Casual visitors to the World Wide Web often are flooded with unwanted pornography and e-mail advertisements. Worse, those who buy goods at store websites may unknowingly share their credit-card numbers with thieves. Many find their computers infected with Internet-borne viruses.
And some may even have computers that are being used without their knowledge to mount massive "denial of service" attacks -- the use of hundreds of thousands of computers to barrage targeted websites with data, causing them to collapse under the load. If a bank were subjected to such an attack, its customers might not have access to their savings. If a police department were the target, its communications gear might be rendered useless.
These scenarios would be unacceptable to society, according to Lance Ulanoff, the executive editor of pcmag.com, the website of the technology publication "PC Magazine." He told RFE/RL that he expects governments eventually to require everyone to protect his or her computer from viruses and other Internet attacks to keep the rest of the web stable. "Protecting your PC is becoming a national security issue, and at some point in the not-too-distant future I think that there are going to be laws revolving around the usage of antivirus and security [software] because, since everybody's interconnected now, a breach in the infrastructure, a breach in security, at one PC can adversely affect infrastructure at the highest levels," he said.
Ulanoff says it would probably be easy to ensure that all computers were protected. For example, he says, most new PCs now come with some form of antivirus software that could be updated regularly.
Ulanoff says requiring computer users to protect themselves -- and, by extension, everyone else -- is probably necessary. "There's going to be some trusted computing environment that is controlled -- probably unfortunately -- at the highest levels because that's the only way to ensure that we have a safe environment for people not only to compute in but to live in their everyday lives. Think about every place that computers touch," he said.
Steve Lilienthal is leery of regulation. He is the director of the Center for Privacy and Technology at the Free Congress Foundation, an advocacy group that works to limit regulation of U.S. technology. Lilienthal says that when government gets involved in setting standards, it tends to interfere with the creative process. "Are [government officials] actually going to determine standards for antiviral mechanisms now?" he asks. "And if they do that, does that actually inhibit some innovation?"
When it comes to security software, he believes it is best to let private companies or individuals develop different products and let consumers decide. In fact, Lilienthal says, U.S. consumers -- and even businesses -- prefer that the government keep a good distance from the web. "There's a lot of resistance in our own country just to taxing Internet transactions," he said. "That [proposal] draws a lot of heat in itself. But the idea of requiring antiviral mechanisms [to be installed in] computers -- to me, [this] sounds like it's an open door for law enforcement to come into your home and then see what's on your computer."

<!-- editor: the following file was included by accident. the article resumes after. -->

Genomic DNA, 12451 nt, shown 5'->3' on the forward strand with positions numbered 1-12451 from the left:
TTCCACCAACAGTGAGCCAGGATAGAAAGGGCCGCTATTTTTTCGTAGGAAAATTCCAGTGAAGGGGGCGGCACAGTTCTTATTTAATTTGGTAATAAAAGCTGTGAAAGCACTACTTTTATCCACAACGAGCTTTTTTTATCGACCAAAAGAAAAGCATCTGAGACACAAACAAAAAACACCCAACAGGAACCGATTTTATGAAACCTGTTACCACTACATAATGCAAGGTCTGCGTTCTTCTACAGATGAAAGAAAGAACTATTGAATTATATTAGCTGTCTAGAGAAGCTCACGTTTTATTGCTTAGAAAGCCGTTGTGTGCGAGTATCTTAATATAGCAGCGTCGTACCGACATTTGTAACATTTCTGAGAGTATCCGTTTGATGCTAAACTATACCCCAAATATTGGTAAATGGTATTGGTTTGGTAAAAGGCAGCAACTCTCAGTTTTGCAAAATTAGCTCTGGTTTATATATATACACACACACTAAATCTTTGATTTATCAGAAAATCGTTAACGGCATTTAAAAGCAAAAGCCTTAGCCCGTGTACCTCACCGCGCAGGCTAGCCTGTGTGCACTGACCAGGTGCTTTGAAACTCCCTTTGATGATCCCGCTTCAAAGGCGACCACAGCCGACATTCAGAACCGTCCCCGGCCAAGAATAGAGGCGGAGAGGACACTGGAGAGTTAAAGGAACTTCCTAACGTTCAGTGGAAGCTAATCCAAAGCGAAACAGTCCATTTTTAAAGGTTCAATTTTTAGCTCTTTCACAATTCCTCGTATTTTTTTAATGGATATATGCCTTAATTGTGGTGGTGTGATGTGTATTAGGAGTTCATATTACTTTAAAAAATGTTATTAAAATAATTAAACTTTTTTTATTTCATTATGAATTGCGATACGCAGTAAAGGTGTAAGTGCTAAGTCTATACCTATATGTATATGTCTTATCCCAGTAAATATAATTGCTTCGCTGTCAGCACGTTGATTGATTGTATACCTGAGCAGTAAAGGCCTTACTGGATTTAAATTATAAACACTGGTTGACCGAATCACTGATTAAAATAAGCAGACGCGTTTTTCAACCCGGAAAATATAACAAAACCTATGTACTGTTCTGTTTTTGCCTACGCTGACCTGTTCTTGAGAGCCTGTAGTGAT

Peter Swire feels that something must be done to keep the Internet secure, but he stresses that legislation or other government intervention should be a last resort. Swire served in the administration of President Bill Clinton during the 1990s, helping develop policy on Internet privacy, among other projects. He is now writing a book on Internet security.
Swire told RFE/RL that the government and the private technology community are now working to educate users about the importance of safe Internet use. There is no current push for legislation, he says, because, by their nature, Internet-based attacks can -- and do -- change rapidly, far more rapidly than Congress could enact new laws on required software.
An alternative, Swire says, would be to create a kind of government regulatory agency to enforce rules that could be quickly updated. But he says even that has its drawbacks, such as putting more emphasis on security than on the positive aspects of the Internet. He said it might help overall computer security, "but it also might put security first when it comes to all the ways we use our computers and we use the Internet.... [And] there's electronic commerce and a lot of other good things we're trying to do with the Internet."
Erran Carmel, an associate professor of management and global information technology at American University in Washington, says governments should not wait too long to begin requiring computer security. "When the action of one person affects those around him, then each one of us has a responsibility to society. It's not just us. If we practice an irresponsible form of computing that negatively impacts the rest of society and the rest of the world, then, yes, we do have a special responsibility," Carmel said.
Carmel observes that requiring such security will add costs to owning a computer. For example, a reliable antivirus program can cost as much as $50, and subscribing to a service that keeps the software current to fight new viruses can cost an additional $30 a year.